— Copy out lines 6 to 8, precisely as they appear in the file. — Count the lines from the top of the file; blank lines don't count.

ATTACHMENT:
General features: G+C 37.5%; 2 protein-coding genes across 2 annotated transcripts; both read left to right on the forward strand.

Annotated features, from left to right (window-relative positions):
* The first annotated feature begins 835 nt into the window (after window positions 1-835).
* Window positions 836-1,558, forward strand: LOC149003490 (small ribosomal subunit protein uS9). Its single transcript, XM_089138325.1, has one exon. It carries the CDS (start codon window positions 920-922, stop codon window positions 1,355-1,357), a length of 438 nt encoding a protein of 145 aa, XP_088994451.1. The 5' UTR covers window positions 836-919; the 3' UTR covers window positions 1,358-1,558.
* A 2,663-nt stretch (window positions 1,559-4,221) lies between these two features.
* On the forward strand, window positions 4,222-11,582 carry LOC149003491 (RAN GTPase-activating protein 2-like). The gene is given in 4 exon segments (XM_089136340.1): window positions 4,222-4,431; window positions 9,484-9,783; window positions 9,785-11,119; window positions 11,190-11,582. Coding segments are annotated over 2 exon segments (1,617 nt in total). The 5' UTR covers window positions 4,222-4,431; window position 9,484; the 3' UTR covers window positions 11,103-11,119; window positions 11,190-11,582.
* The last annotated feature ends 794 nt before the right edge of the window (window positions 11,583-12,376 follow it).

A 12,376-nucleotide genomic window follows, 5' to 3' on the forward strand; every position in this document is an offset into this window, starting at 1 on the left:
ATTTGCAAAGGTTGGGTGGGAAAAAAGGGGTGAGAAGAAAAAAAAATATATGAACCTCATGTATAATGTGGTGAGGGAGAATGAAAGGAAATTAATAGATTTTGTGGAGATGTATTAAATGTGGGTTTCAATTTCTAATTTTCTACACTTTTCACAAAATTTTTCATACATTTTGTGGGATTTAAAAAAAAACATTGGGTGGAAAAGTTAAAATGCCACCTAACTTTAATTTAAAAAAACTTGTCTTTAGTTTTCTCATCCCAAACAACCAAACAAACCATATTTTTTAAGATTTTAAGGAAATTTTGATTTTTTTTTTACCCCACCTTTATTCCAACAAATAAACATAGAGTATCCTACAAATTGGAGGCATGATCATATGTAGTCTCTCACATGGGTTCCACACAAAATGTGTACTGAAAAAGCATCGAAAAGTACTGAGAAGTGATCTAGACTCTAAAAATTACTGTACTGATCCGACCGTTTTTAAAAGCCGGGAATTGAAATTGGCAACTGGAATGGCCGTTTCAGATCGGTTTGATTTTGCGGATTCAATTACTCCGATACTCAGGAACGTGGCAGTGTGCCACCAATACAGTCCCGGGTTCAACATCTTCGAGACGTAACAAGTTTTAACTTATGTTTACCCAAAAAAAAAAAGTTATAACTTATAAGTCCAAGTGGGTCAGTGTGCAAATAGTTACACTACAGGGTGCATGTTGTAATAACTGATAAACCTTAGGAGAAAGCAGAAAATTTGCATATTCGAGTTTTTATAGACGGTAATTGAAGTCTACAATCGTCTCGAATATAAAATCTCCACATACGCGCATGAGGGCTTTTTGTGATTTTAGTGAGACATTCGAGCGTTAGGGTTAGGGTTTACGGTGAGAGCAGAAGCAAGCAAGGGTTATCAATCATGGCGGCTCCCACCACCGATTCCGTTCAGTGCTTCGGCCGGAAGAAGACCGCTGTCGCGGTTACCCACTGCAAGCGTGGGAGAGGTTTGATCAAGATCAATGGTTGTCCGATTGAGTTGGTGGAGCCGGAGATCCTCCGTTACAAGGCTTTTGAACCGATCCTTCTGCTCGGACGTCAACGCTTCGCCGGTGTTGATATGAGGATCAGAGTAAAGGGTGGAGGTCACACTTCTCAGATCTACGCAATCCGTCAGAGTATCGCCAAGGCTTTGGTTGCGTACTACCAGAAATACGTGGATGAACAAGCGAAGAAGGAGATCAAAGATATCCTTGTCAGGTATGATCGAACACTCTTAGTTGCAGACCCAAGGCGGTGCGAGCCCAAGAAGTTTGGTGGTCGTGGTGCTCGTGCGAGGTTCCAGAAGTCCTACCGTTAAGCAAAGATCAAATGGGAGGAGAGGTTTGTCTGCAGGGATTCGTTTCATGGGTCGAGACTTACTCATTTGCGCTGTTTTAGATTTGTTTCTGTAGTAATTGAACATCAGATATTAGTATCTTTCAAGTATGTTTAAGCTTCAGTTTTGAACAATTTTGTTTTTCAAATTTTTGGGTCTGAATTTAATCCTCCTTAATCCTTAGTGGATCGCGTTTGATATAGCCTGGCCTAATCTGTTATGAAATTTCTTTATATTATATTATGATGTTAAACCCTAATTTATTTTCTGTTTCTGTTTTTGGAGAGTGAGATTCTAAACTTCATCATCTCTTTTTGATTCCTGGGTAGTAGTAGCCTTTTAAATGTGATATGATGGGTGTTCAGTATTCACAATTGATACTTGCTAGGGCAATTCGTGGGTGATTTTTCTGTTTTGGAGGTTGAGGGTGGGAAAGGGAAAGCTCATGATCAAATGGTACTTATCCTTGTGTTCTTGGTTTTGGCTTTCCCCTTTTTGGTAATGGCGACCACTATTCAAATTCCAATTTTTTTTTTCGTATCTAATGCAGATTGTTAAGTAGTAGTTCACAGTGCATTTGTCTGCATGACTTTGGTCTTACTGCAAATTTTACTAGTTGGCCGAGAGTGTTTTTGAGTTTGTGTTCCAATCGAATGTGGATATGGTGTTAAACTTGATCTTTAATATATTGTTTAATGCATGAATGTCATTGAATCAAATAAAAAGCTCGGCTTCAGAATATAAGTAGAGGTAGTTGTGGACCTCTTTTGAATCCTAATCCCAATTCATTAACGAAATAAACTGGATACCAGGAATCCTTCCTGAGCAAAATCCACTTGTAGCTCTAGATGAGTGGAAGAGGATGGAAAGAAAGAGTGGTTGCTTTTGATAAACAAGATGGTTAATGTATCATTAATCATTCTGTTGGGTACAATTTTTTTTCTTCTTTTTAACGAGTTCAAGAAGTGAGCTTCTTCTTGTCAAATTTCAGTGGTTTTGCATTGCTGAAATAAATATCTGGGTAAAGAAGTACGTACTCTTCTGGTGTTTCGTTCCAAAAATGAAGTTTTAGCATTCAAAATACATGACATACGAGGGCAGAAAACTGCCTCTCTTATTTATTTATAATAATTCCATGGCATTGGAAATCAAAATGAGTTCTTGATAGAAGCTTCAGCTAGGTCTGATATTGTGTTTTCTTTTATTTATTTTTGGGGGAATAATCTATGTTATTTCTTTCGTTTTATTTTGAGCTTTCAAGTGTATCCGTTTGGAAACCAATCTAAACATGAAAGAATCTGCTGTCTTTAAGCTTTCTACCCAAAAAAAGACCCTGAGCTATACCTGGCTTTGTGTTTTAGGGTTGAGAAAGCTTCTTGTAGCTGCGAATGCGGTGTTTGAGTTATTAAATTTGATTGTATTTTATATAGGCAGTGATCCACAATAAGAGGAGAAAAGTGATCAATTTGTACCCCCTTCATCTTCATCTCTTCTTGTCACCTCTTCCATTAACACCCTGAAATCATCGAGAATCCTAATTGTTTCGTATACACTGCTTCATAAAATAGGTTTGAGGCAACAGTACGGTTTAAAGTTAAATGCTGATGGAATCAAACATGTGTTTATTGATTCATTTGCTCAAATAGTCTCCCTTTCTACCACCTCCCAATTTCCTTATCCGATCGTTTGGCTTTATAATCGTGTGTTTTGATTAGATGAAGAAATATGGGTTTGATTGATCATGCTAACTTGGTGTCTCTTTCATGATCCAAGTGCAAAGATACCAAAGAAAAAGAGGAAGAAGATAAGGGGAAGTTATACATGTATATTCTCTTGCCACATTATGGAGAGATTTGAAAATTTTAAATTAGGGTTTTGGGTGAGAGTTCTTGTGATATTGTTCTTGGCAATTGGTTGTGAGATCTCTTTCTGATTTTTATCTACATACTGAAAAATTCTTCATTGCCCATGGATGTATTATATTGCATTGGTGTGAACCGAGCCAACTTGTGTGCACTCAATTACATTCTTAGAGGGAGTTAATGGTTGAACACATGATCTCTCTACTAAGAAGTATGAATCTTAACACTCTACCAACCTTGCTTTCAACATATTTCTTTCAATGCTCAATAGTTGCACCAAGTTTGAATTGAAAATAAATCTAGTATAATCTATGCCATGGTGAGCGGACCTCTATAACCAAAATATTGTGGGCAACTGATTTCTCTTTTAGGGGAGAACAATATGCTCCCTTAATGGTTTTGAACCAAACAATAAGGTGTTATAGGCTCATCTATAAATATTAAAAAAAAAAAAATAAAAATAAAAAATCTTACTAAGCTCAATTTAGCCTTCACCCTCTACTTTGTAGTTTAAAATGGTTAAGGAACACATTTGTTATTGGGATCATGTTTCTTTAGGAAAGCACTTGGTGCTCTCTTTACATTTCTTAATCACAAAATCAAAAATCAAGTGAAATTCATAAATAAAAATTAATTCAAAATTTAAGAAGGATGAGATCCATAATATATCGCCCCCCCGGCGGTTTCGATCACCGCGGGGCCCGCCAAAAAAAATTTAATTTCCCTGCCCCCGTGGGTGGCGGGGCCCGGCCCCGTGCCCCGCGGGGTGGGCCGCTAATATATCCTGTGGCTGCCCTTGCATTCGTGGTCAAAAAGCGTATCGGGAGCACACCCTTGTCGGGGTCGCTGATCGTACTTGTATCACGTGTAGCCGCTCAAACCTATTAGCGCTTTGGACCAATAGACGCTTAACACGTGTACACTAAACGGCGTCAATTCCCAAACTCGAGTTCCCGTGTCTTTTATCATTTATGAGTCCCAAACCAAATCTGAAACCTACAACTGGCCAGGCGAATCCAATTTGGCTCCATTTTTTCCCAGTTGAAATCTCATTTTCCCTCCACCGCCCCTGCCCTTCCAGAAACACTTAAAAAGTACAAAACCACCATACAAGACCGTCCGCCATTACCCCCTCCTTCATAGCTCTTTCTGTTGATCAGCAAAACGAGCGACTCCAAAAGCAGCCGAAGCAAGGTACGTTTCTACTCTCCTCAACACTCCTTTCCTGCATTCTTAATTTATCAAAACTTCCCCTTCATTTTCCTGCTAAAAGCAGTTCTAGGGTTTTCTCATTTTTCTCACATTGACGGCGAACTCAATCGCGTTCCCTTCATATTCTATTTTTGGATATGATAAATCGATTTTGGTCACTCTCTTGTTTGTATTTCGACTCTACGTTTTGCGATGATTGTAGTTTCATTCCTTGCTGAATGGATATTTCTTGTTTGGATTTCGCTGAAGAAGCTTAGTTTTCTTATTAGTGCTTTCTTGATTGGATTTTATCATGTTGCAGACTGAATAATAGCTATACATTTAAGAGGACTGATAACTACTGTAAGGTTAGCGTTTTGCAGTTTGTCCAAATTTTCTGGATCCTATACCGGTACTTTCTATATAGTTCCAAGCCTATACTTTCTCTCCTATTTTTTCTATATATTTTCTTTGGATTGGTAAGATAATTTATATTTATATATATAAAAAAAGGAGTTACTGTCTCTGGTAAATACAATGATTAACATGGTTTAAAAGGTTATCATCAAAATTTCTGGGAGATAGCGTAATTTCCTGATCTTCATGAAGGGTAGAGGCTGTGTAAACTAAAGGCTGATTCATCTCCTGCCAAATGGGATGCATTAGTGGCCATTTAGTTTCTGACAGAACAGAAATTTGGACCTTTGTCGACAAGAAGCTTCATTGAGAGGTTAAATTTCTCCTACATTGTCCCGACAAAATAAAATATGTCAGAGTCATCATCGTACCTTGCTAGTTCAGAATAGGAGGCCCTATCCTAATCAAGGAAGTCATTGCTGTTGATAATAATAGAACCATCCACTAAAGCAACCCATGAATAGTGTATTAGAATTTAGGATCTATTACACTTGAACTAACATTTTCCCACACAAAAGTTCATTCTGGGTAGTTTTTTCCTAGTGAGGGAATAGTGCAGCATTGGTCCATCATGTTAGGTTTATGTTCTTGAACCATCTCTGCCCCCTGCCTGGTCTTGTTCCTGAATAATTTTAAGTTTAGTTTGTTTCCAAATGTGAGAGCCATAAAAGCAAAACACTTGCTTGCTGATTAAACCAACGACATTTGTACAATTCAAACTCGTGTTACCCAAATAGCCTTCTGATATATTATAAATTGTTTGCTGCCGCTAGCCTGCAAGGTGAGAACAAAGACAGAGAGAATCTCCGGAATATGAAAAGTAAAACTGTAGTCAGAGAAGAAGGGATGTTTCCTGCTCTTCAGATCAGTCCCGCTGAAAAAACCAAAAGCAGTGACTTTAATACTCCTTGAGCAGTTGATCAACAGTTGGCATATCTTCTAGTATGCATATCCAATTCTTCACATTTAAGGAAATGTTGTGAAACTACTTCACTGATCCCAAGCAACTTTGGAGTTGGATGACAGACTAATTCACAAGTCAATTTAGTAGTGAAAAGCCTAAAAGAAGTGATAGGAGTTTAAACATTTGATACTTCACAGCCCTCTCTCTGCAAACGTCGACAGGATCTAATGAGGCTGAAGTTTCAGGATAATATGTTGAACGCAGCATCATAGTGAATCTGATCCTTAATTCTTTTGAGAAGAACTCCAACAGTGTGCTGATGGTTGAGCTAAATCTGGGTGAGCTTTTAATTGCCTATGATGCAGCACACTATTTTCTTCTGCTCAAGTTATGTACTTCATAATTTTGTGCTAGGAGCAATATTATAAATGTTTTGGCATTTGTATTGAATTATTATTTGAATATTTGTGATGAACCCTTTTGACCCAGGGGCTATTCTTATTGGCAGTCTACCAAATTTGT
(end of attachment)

* On the forward strand, window positions 4,222-11,582 carry LOC149003491 (RAN GTPase-activating protein 2-like). The gene is given in 4 exon segments (XM_089136340.1): window positions 4,222-4,431; window positions 9,484-9,783; window positions 9,785-11,119; window positions 11,190-11,582. Coding segments are annotated over 2 exon segments (1,617 nt in total). The 5' UTR covers window positions 4,222-4,431; window position 9,484; the 3' UTR covers window positions 11,103-11,119; window positions 11,190-11,582.
* The last annotated feature ends 794 nt before the right edge of the window (window positions 11,583-12,376 follow it).

A 12,376-nucleotide genomic window follows, 5' to 3' on the forward strand; every position in this document is an offset into this window, starting at 1 on the left: